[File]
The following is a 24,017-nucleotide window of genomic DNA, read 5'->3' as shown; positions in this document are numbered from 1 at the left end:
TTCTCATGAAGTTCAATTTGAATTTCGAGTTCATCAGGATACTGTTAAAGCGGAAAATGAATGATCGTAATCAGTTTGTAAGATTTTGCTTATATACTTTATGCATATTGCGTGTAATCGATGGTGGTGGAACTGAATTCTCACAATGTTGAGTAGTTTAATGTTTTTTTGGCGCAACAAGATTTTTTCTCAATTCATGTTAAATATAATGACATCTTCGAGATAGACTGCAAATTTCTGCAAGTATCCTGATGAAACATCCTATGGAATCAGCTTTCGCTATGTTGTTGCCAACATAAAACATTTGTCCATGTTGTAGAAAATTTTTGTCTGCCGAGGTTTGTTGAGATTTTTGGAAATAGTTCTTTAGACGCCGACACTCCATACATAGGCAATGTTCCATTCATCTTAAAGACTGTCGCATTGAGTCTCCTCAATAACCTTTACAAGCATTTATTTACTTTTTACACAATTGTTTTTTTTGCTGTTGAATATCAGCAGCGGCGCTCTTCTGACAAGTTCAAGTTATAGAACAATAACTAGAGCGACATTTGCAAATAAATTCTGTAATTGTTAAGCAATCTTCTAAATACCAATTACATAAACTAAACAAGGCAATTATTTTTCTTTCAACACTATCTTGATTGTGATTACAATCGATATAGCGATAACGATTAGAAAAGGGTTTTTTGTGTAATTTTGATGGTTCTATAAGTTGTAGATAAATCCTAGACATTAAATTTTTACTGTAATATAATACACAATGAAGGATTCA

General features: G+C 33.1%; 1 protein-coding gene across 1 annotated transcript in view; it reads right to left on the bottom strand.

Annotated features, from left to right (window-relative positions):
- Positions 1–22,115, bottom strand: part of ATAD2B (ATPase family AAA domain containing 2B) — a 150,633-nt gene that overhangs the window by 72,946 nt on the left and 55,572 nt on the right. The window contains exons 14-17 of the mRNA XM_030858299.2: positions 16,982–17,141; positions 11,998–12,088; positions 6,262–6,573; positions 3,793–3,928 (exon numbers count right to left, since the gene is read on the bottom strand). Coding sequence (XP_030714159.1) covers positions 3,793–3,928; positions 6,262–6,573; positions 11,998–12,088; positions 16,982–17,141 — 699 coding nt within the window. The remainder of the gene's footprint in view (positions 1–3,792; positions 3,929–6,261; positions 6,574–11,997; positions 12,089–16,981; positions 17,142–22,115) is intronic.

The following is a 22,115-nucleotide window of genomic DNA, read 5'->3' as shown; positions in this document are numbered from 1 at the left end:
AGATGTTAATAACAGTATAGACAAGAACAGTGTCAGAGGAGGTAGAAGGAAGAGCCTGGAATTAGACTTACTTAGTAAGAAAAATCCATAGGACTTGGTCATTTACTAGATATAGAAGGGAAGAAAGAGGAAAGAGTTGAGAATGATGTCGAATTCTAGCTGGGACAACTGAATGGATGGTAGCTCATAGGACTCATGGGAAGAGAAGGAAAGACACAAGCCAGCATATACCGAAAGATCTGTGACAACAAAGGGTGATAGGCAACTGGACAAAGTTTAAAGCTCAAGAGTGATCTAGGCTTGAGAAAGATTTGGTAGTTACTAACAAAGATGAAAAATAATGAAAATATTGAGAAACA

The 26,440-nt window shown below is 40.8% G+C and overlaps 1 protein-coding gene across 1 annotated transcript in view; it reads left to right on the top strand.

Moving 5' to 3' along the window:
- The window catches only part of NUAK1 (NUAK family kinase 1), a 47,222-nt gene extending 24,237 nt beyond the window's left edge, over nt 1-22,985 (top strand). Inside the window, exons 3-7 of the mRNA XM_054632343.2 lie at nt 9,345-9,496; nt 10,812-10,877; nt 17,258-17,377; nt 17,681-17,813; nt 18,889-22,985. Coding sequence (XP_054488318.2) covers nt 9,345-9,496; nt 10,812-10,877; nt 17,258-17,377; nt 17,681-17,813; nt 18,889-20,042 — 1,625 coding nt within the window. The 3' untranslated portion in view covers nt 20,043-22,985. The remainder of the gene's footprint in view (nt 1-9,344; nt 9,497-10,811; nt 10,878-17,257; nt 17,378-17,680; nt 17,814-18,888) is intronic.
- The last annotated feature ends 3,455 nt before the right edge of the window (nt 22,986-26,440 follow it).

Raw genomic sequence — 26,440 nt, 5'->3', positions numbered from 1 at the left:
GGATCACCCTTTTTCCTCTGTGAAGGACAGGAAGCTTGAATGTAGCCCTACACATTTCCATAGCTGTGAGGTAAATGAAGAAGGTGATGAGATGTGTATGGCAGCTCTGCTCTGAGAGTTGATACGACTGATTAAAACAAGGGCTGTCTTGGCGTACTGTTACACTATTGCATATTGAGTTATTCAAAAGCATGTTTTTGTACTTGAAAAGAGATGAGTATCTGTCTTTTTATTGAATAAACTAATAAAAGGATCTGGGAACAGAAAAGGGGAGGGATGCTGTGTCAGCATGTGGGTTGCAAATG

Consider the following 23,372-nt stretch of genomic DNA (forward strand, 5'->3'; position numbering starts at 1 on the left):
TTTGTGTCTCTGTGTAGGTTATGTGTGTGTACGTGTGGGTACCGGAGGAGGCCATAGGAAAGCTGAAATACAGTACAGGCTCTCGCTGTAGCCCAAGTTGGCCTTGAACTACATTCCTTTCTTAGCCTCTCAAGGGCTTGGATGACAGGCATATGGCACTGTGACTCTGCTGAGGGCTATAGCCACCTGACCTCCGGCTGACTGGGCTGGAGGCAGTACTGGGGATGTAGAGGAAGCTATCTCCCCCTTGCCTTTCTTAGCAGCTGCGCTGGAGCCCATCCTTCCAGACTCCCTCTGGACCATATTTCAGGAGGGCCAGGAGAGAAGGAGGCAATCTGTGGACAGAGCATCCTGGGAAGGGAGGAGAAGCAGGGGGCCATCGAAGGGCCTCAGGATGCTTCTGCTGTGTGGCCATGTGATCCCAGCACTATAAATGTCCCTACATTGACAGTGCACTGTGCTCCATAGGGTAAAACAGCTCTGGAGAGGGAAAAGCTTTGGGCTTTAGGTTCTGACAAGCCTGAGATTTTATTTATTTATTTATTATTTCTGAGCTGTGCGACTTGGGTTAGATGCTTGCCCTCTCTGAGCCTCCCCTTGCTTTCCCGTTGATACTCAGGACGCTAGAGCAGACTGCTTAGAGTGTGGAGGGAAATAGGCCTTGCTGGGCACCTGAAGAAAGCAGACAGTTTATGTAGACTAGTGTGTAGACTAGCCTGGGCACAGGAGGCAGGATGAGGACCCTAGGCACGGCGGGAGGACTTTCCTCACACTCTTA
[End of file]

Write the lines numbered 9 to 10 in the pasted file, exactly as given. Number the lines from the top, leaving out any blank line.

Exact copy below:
Moving 5' to 3' along the window:
- The window catches only part of NUAK1 (NUAK family kinase 1), a 47,222-nt gene extending 24,237 nt beyond the window's left edge, over nt 1-22,985 (top strand). Inside the window, exons 3-7 of the mRNA XM_054632343.2 lie at nt 9,345-9,496; nt 10,812-10,877; nt 17,258-17,377; nt 17,681-17,813; nt 18,889-22,985. Coding sequence (XP_054488318.2) covers nt 9,345-9,496; nt 10,812-10,877; nt 17,258-17,377; nt 17,681-17,813; nt 18,889-20,042 — 1,625 coding nt within the window. The 3' untranslated portion in view covers nt 20,043-22,985. The remainder of the gene's footprint in view (nt 1-9,344; nt 9,497-10,811; nt 10,878-17,257; nt 17,378-17,680; nt 17,814-18,888) is intronic.